WW II pigeon message finally decoded
A coded message strapped to the leg of a carrier pigeon during World War II has finally been deciphered.
Only the words "Pigeon Service" at the top of the strip of paper were comprehensible. The rest of the message that read "AOAKN HVPKD FNFJW" baffled codebreakers for years.
The message was from a British soldier who had been parachuted down into occupied Normandy to tip off RAF Bomber Command about the locations of German forces prior to the D-Day landings, the Daily Express reported.
The pigeon made it back to Britain but got stuck in the chimney of a house in Surrey.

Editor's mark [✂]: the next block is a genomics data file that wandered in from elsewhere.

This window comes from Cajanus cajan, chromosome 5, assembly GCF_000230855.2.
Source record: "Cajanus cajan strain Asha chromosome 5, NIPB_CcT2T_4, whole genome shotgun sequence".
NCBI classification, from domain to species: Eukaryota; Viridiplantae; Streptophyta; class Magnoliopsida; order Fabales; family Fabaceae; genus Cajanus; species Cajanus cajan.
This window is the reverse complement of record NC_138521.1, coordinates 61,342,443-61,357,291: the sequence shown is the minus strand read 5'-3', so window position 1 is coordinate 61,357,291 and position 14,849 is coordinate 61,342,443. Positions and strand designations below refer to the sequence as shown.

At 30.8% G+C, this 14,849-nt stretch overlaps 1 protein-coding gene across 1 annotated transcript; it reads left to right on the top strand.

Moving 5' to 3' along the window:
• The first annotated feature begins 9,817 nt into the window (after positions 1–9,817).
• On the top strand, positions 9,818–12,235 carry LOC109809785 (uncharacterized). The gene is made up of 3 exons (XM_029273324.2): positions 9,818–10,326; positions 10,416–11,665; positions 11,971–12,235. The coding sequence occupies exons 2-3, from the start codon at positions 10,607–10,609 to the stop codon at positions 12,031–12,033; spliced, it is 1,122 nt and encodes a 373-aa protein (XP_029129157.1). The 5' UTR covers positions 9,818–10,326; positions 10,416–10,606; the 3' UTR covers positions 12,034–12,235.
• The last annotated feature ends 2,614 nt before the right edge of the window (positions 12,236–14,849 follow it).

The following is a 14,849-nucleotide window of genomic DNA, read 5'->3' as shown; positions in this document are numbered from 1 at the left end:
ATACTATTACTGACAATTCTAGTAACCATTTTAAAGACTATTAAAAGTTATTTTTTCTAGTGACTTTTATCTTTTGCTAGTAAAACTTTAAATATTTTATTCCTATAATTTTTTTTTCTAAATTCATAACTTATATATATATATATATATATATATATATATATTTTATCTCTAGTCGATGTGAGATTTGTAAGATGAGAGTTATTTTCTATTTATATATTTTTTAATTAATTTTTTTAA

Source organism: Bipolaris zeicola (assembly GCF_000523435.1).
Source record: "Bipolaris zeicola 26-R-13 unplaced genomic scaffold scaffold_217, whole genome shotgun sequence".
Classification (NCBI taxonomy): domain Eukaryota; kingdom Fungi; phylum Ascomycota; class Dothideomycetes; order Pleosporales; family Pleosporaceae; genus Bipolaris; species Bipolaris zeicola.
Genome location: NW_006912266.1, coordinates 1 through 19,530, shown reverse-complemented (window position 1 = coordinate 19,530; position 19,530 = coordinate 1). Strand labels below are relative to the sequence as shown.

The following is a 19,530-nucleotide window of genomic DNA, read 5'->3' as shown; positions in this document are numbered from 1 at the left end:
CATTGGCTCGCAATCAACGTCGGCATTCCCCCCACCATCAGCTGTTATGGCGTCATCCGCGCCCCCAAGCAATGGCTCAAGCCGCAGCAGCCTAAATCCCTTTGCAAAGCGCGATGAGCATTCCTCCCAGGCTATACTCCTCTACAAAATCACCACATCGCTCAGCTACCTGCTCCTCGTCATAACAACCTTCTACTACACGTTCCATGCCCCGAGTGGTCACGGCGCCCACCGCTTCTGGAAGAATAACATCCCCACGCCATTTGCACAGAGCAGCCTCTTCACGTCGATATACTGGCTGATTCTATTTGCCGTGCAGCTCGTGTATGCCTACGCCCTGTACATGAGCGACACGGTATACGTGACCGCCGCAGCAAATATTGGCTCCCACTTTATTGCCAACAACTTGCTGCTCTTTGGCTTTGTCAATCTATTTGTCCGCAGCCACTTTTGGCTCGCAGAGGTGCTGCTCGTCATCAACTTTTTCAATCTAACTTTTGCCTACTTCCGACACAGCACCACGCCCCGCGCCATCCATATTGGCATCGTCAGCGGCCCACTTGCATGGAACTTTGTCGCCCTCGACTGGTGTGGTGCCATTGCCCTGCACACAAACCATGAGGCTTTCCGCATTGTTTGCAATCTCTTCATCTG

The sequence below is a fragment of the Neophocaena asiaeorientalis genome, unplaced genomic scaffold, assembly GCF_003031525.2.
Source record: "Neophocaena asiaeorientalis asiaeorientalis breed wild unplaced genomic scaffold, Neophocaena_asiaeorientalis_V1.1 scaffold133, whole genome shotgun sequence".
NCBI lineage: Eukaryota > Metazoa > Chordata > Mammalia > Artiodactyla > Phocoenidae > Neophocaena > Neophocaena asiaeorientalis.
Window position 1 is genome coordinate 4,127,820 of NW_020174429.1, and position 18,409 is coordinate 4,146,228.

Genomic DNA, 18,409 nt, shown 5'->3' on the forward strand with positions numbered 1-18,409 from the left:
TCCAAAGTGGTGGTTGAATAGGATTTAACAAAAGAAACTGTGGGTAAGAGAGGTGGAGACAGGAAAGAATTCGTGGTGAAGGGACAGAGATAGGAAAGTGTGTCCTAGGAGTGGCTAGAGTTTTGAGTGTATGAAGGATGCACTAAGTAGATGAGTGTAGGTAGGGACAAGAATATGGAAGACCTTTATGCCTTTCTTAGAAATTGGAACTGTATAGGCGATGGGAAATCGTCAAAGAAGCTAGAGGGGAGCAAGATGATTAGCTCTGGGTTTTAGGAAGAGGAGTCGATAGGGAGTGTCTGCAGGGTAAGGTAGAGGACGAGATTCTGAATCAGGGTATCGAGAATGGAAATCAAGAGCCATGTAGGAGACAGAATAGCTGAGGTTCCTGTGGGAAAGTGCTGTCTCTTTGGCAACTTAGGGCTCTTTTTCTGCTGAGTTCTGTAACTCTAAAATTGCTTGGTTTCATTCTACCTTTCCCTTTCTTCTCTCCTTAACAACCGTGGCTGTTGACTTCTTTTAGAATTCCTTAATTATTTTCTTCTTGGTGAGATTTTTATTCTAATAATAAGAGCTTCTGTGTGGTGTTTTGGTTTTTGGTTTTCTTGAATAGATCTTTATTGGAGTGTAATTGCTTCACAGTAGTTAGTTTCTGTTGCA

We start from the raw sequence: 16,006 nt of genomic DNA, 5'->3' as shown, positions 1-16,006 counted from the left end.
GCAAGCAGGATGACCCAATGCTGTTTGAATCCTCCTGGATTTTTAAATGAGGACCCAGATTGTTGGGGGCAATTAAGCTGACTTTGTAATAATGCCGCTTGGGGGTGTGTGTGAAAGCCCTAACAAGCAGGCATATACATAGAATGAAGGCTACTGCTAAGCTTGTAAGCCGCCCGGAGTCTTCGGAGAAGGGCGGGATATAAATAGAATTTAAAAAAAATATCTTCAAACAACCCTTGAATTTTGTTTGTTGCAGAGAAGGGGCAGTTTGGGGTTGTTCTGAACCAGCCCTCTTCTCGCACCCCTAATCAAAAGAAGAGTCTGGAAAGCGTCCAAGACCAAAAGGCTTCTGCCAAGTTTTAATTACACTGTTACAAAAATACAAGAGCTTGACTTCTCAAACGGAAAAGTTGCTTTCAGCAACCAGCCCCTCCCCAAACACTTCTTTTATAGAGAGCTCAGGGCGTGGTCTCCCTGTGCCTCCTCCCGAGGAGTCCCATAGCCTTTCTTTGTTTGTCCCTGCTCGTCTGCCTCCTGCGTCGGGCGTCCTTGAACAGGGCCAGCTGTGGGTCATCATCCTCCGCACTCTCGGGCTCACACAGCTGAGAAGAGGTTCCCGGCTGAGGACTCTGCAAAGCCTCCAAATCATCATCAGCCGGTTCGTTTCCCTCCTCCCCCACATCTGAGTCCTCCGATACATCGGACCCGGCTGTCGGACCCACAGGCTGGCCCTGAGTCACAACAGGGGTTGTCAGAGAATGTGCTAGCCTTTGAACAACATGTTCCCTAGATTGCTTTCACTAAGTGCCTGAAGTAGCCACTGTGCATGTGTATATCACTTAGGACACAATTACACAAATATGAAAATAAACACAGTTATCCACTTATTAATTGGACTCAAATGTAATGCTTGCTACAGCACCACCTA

The bird was not discovered until 1982 when a fireplace was ripped out and the message was found in a red capsule strapped to the bird's leg.
Canadian researchers have now used a First World War artillery code book to reveal that the message was sent by Sergeant William Stott, a 27-year-old paratrooper from the Lancashire Fusiliers in 1944.
His message to HQ Bomber Command at RAF High Wycombe said he was updating as required and also requesting information after being parachuted behind enemy lines early that morning.
Sadly he was killed in action a few weeks after the message was sent.